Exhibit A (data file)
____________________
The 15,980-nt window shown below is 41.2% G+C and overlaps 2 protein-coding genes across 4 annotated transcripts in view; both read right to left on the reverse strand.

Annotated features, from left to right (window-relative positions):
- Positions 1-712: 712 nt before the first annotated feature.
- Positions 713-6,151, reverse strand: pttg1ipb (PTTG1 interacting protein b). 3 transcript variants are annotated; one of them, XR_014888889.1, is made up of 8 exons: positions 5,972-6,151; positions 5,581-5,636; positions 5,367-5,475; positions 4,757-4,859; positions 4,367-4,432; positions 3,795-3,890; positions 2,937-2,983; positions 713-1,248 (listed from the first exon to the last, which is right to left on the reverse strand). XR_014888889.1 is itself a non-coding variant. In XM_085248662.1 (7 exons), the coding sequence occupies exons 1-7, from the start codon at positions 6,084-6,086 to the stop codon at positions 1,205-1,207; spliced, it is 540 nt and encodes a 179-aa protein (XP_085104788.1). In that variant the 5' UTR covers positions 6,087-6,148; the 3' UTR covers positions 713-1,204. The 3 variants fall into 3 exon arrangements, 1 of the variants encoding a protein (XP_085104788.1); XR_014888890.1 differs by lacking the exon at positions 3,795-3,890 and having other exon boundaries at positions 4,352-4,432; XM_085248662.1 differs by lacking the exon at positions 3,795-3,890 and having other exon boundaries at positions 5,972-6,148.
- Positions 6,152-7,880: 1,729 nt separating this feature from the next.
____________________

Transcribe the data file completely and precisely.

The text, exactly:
The 15,980-nt window shown below is 41.2% G+C and overlaps 2 protein-coding genes across 4 annotated transcripts in view; both read right to left on the reverse strand.

Annotated features, from left to right (window-relative positions):
- Positions 1-712: 712 nt before the first annotated feature.
- Positions 713-6,151, reverse strand: pttg1ipb (PTTG1 interacting protein b). 3 transcript variants are annotated; one of them, XR_014888889.1, is made up of 8 exons: positions 5,972-6,151; positions 5,581-5,636; positions 5,367-5,475; positions 4,757-4,859; positions 4,367-4,432; positions 3,795-3,890; positions 2,937-2,983; positions 713-1,248 (listed from the first exon to the last, which is right to left on the reverse strand). XR_014888889.1 is itself a non-coding variant. In XM_085248662.1 (7 exons), the coding sequence occupies exons 1-7, from the start codon at positions 6,084-6,086 to the stop codon at positions 1,205-1,207; spliced, it is 540 nt and encodes a 179-aa protein (XP_085104788.1). In that variant the 5' UTR covers positions 6,087-6,148; the 3' UTR covers positions 713-1,204. The 3 variants fall into 3 exon arrangements, 1 of the variants encoding a protein (XP_085104788.1); XR_014888890.1 differs by lacking the exon at positions 3,795-3,890 and having other exon boundaries at positions 4,352-4,432; XM_085248662.1 differs by lacking the exon at positions 3,795-3,890 and having other exon boundaries at positions 5,972-6,148.
- Positions 6,152-7,880: 1,729 nt separating this feature from the next.